The fall Phidippus audax spiders appeared for a bit, but I haven’t seen any in the past week or so. They seem to be most noticeable in mid-to-late spring and late summer and early fall in the northern Berkshires. Hopefully I will catch one or two more through the viewfinder before winter. (Though I have seen some wandering around the house in December.)
Jumping spiders are of course beloved for their big, beautiful eyes, but many have fascinating patterns on their backsides. The black and greys along with the white and orange-yellow accents of this P. audax caught my eye. That it was on a window, i.e. a flat, vertical surface, sort of led my eye to the dorsal view, too, truth be told; it’s hard to get much of an angle in that situation. Working with limited depth-of-field requires precise hand-eye coordination, but I find the “flat” shot, a little more sensitive. Is really more critical? Probably not, but I find the out of focus parts are more accentuated when it is essentially on the same plane as the in-focus areas. A propos to the season, a good example of this might be shooting textures of leaves.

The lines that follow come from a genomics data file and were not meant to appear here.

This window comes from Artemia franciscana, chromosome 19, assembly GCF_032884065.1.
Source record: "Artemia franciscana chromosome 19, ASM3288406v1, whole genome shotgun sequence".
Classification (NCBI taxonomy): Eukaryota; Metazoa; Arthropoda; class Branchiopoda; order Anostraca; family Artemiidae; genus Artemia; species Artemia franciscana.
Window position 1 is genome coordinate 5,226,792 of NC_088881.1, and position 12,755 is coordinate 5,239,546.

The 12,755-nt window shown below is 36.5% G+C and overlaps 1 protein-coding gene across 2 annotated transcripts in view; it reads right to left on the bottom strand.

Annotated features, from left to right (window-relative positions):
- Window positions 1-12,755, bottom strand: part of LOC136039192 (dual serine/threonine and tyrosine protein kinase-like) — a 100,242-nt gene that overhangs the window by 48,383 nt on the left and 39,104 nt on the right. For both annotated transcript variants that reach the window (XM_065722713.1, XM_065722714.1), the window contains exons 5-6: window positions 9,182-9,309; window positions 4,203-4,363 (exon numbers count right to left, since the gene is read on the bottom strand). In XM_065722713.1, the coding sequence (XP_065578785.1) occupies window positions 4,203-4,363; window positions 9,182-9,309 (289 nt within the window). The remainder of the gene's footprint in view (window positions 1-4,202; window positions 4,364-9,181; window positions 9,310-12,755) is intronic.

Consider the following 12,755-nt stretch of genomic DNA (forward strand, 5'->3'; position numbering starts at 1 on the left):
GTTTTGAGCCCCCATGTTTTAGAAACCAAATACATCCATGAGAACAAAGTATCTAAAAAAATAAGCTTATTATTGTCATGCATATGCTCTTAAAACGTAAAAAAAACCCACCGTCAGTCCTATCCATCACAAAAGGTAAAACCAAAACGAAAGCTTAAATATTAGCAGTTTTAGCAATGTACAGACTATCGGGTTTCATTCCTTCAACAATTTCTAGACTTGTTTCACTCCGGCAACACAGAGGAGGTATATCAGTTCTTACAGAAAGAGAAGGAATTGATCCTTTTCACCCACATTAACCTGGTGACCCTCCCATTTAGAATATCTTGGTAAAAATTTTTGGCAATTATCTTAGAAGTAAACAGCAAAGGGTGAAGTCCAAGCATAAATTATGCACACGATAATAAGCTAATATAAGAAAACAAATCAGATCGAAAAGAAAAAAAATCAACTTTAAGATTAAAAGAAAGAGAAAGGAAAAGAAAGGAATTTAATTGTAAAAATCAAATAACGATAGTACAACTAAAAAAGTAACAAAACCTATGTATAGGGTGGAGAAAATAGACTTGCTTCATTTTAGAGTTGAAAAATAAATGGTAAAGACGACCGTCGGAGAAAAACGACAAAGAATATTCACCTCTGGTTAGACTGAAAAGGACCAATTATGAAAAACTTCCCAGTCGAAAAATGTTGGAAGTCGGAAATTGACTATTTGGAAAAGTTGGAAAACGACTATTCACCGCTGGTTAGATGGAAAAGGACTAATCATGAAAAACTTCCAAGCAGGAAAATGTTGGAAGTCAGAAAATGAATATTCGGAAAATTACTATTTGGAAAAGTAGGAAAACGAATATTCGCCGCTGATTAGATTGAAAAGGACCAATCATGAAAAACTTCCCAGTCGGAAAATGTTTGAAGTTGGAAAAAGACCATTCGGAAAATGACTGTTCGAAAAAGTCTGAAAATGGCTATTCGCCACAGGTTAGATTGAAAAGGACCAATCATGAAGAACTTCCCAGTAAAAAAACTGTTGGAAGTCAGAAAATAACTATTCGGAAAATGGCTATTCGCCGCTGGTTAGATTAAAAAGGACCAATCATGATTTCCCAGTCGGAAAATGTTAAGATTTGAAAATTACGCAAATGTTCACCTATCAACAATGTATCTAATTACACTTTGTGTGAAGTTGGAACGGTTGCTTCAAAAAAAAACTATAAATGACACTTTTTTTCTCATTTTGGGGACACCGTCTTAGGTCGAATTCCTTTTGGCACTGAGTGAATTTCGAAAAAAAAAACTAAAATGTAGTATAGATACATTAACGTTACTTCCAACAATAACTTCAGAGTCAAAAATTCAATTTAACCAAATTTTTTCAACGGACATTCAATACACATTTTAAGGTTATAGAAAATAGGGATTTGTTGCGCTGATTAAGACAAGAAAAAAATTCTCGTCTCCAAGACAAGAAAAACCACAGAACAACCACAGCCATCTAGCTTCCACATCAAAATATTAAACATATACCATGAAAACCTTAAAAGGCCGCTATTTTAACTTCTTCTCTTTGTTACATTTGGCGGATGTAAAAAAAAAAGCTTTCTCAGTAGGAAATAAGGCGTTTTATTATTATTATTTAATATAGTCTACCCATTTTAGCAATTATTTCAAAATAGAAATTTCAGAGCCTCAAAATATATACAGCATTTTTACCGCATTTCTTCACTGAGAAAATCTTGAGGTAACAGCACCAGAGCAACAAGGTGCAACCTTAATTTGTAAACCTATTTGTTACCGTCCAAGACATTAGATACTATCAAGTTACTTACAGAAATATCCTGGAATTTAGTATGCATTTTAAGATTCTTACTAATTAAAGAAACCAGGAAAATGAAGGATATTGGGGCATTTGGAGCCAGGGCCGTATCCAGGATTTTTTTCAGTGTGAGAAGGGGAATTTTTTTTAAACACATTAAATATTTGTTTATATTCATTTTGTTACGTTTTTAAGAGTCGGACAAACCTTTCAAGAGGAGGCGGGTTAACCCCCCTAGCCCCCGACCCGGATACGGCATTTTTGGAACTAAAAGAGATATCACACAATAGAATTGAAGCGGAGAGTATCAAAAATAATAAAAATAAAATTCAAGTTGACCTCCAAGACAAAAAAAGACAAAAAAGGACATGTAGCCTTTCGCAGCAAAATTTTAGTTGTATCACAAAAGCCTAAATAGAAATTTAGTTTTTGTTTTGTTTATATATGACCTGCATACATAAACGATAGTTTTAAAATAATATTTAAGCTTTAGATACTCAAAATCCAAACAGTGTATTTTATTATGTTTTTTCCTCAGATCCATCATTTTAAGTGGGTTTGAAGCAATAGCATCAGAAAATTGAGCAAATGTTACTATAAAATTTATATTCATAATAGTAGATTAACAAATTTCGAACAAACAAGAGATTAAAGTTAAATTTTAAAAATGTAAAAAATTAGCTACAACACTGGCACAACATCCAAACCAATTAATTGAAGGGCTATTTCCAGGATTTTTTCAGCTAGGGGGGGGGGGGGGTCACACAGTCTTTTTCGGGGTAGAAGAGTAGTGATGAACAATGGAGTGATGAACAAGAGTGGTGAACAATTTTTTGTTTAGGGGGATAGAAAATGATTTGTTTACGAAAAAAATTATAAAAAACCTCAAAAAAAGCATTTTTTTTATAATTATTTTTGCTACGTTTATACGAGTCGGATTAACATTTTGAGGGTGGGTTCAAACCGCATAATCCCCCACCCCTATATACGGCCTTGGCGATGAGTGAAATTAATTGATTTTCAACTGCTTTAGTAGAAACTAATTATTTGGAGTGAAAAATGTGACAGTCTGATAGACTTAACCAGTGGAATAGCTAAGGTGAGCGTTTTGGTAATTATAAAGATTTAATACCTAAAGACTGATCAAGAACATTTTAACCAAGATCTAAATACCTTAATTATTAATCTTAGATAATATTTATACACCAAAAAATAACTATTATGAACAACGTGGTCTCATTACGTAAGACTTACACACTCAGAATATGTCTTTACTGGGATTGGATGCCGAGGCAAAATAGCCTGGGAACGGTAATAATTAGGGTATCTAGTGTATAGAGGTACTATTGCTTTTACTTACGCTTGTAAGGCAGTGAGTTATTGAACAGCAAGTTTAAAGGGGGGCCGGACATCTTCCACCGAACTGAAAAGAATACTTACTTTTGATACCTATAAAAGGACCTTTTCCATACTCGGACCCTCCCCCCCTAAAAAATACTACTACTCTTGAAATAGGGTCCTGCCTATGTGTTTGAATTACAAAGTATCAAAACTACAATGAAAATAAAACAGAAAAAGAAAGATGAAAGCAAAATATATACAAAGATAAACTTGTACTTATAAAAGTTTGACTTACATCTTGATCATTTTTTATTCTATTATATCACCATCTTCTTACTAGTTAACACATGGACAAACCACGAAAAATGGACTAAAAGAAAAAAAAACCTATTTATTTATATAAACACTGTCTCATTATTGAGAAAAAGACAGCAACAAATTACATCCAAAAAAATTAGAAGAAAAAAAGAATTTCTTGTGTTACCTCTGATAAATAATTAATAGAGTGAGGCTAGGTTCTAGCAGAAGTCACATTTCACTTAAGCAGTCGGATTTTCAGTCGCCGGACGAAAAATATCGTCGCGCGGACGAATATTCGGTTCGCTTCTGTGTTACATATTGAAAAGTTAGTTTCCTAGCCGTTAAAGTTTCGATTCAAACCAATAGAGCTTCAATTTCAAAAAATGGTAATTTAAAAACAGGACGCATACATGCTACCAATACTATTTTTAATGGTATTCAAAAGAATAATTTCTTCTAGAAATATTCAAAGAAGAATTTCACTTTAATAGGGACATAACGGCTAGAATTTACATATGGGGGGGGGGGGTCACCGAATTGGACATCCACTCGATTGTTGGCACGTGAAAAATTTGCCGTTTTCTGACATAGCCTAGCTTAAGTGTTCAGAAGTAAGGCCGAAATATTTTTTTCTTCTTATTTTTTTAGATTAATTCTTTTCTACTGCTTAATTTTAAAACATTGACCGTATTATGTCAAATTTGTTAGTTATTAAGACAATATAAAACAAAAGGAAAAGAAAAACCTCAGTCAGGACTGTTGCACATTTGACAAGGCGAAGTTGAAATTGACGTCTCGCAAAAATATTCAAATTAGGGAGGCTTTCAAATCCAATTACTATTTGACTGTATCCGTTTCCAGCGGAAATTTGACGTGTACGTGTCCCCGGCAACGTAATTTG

As for the spider, it is not really that flat; it’s more the window bringing the rigidity into the shot. The abdomen noticeably curves downward, which was a little disappointing because the “meat” of the pattern is there. I still like the shot, especially the way the glass and dirt on it looks like a space-scape.